Journal of Emergencies, Trauma, and Shock
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ORIGINAL ARTICLE
Year : 2012  |  Volume : 5  |  Issue : 4  |  Page : 299-303

Predictors of assault among urban female trauma patients


1 Department of Emergency Medicine, Northwestern University Feinberg School of Medicine, Chicago, IL, USA
2 Department of Surgery, Albert Einstein University, New York, USA
3 Department of Surgery, Northwestern University Feinberg School of Medicine, Chicago, IL, USA

Correspondence Address:
Marie Crandall
Department of Surgery, Northwestern University Feinberg School of Medicine, Chicago, IL
USA
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Source of Support: None, Conflict of Interest: None


DOI: 10.4103/0974-2700.102365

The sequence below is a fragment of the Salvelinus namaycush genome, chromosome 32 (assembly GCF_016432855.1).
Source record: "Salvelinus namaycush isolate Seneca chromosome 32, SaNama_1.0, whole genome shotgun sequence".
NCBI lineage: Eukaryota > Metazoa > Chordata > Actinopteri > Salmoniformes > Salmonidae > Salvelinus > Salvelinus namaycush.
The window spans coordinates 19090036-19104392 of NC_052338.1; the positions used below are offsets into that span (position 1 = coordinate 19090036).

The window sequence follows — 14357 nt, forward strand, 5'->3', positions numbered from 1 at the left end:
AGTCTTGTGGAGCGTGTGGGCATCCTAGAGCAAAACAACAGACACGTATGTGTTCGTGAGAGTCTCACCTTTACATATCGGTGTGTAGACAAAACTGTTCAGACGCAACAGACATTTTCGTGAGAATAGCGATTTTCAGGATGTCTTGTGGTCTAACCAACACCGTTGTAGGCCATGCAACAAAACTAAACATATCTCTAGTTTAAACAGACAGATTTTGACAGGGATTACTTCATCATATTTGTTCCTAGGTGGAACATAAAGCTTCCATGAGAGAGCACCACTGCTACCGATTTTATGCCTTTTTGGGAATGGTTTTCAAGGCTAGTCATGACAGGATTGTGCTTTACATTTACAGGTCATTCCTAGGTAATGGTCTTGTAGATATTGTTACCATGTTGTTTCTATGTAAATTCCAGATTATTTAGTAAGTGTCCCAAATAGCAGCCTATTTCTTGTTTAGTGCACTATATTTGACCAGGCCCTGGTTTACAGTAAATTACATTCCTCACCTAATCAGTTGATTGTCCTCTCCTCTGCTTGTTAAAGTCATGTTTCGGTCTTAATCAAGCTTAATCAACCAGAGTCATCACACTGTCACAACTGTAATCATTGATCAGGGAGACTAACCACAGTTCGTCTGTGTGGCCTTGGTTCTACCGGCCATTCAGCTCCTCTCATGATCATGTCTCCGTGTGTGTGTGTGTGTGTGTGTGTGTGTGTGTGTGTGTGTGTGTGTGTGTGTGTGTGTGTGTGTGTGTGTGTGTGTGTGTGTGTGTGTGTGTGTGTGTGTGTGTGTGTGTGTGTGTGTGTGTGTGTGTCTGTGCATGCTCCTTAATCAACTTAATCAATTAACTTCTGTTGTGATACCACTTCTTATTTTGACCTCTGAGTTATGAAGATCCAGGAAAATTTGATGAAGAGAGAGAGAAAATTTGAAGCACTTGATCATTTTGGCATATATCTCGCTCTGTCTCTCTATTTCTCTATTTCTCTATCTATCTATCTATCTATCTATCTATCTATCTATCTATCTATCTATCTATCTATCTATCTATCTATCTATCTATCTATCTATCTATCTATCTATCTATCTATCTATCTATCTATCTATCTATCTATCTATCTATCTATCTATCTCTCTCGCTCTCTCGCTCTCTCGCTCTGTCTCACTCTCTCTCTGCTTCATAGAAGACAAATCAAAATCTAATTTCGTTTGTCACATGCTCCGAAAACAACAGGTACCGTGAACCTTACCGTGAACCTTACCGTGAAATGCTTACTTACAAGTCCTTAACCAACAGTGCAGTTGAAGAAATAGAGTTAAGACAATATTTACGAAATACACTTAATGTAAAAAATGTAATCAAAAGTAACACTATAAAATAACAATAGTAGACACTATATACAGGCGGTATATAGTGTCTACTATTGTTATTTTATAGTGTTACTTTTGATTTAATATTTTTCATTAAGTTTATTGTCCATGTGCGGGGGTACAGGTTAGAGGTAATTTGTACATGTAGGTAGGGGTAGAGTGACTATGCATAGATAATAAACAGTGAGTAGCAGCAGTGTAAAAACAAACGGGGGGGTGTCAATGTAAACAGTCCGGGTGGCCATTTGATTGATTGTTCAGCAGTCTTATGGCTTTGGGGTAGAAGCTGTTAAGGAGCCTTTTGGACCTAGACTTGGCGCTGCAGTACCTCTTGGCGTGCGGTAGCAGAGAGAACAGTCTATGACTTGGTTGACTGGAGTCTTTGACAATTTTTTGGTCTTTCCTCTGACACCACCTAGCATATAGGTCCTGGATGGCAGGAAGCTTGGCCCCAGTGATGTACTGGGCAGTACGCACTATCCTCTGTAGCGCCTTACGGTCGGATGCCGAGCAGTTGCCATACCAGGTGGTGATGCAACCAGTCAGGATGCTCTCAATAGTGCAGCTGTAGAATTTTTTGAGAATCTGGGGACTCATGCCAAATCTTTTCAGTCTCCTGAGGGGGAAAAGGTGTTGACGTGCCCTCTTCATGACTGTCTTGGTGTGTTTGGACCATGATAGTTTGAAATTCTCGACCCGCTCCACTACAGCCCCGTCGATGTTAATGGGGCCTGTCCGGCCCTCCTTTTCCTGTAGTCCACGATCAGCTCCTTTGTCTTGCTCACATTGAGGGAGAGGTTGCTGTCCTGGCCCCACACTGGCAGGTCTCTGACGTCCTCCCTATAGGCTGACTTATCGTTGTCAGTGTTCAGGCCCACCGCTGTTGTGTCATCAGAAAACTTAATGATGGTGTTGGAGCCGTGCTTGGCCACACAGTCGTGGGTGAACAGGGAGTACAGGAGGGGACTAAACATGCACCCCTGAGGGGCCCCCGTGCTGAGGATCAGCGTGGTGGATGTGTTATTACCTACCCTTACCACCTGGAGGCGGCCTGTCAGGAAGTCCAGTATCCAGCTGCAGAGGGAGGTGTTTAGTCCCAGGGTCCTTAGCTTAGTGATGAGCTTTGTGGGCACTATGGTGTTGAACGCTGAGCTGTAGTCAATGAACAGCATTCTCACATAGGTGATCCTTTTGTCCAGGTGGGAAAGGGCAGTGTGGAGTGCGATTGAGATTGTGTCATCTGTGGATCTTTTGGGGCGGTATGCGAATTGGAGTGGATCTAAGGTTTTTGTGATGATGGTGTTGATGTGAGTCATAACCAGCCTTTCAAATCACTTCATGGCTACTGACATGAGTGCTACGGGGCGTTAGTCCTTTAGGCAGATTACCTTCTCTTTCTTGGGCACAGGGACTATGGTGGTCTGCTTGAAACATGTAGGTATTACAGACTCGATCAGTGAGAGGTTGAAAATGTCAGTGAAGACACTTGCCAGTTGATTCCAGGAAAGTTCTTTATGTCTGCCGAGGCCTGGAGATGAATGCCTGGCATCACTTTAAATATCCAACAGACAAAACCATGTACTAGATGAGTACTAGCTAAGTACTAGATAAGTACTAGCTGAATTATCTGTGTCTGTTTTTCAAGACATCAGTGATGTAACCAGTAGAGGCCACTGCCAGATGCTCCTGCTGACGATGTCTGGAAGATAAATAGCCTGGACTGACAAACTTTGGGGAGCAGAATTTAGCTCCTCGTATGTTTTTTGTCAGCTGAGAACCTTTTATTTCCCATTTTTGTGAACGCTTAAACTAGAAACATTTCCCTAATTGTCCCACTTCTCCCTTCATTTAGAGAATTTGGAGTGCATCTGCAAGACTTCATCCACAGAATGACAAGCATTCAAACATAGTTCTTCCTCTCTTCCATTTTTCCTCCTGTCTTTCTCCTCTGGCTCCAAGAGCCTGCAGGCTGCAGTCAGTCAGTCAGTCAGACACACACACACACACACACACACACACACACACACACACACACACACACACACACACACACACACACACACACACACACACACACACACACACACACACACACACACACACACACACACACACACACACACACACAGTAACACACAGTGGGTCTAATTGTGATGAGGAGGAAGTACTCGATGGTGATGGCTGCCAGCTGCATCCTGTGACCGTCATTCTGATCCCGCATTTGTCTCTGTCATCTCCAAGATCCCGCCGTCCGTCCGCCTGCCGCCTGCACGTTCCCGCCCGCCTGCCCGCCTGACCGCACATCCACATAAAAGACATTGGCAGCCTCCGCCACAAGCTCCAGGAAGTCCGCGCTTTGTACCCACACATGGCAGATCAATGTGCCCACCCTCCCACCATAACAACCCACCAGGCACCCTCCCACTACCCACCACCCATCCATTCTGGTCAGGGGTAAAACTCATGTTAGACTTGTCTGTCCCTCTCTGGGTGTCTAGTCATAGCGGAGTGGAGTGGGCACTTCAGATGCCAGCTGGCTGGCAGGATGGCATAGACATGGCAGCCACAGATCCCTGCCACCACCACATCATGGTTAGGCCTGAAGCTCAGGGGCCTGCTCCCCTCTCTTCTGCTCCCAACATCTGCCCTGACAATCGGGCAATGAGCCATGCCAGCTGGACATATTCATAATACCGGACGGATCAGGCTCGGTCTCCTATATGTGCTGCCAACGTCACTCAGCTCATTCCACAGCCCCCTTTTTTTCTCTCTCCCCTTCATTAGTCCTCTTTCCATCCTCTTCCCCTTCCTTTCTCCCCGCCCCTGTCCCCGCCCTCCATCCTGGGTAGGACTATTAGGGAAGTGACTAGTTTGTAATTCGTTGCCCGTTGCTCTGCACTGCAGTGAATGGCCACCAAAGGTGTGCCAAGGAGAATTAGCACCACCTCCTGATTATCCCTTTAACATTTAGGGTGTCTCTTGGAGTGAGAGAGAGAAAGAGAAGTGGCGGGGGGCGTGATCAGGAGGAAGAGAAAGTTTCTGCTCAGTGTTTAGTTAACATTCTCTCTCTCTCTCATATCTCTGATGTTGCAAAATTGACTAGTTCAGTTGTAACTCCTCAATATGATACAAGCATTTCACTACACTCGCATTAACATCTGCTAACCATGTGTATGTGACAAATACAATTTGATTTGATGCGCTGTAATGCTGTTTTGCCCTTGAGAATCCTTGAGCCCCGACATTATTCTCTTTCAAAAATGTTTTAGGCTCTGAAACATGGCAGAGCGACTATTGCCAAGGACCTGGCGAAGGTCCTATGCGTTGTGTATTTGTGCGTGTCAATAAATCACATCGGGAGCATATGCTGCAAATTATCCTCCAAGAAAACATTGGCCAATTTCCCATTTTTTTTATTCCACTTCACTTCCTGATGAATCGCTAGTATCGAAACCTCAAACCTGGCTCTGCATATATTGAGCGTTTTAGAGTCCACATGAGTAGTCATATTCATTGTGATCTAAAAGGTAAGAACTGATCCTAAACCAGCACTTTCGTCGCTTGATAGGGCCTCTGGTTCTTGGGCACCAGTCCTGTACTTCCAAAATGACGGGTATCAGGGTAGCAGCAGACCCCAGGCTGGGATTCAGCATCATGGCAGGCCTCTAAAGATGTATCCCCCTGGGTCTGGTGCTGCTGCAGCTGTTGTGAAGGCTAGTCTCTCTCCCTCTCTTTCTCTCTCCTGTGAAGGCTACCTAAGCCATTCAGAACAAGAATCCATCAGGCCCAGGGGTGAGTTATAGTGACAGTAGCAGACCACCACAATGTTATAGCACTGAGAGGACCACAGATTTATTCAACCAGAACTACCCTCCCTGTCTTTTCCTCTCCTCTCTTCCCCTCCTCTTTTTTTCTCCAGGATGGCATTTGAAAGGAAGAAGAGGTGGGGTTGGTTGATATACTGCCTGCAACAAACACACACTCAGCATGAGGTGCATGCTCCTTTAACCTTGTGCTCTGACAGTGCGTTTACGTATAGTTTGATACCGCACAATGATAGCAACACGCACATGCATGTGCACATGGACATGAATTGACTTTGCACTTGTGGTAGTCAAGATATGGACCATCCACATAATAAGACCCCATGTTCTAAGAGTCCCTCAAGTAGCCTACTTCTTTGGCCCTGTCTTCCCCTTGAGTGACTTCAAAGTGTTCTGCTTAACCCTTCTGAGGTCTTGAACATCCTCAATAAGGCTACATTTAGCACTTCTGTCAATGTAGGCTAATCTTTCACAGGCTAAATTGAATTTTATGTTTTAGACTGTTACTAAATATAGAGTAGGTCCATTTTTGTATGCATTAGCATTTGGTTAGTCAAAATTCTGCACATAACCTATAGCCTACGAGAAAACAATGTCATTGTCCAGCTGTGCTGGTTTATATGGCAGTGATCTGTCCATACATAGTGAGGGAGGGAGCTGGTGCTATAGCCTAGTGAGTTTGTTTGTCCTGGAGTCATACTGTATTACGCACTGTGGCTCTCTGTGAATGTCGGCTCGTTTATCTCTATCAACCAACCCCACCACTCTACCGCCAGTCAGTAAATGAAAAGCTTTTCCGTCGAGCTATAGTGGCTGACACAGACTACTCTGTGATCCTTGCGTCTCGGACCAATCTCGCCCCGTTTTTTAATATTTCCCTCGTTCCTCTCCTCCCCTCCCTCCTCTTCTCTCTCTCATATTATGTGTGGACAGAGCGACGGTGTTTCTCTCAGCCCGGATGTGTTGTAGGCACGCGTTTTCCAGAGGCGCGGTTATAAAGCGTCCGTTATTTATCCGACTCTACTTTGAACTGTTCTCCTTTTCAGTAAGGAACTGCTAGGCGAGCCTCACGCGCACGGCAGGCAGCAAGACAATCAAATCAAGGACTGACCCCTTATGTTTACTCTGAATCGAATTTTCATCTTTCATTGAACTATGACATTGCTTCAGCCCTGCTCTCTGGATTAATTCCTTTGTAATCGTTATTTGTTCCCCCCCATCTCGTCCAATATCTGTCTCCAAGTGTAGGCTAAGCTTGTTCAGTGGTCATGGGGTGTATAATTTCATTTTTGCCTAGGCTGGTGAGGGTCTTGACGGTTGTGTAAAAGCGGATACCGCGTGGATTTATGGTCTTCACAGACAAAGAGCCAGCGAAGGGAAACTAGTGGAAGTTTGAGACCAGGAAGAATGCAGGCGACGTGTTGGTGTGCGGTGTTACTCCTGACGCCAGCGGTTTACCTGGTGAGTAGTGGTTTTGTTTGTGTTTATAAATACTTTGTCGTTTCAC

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Background: Assault is a common mechanism of injury among female trauma victims. This paper identifies risk factors for assault in female victims and explores the interplay between identified predictors of assault and their combined contribution to female violent victimization. Materials and Methods: A retrospective analysis of all female trauma patients was performed using the Illinois Department of Public Health Trauma Registry from 1999-2003. Patients with assault listed as their mechanism of injury were compared to patients with other mechanisms of injury. Bivariate and multivariate analyses were performed using STATA statistical software to identify independent risk factors for assault. Finally, interaction affects were studied among these identified risk factors. Results: Female victims of assault were more likely to be African American (OR 1.32, P < 0.001), lack insurance (OR 1.79, P < 0.001), and to have tested positive for drugs (OR 1.32, P < 0.001) than women with other mechanisms of injury. In addition to the independent effects of these variables, patient drug use and lack of insurance demonstrated interaction effects (OR 1.67, P = 0.02). Conclusion: In this study, women of color, the uninsured, and those using drugs were disproportionately represented among assault victims, highlighting further evidence of trauma disparities. Most significantly, this study demonstrates that predictors of assault in women frequently coexist and both independently and in combination may increase the risk for female violent victimization.


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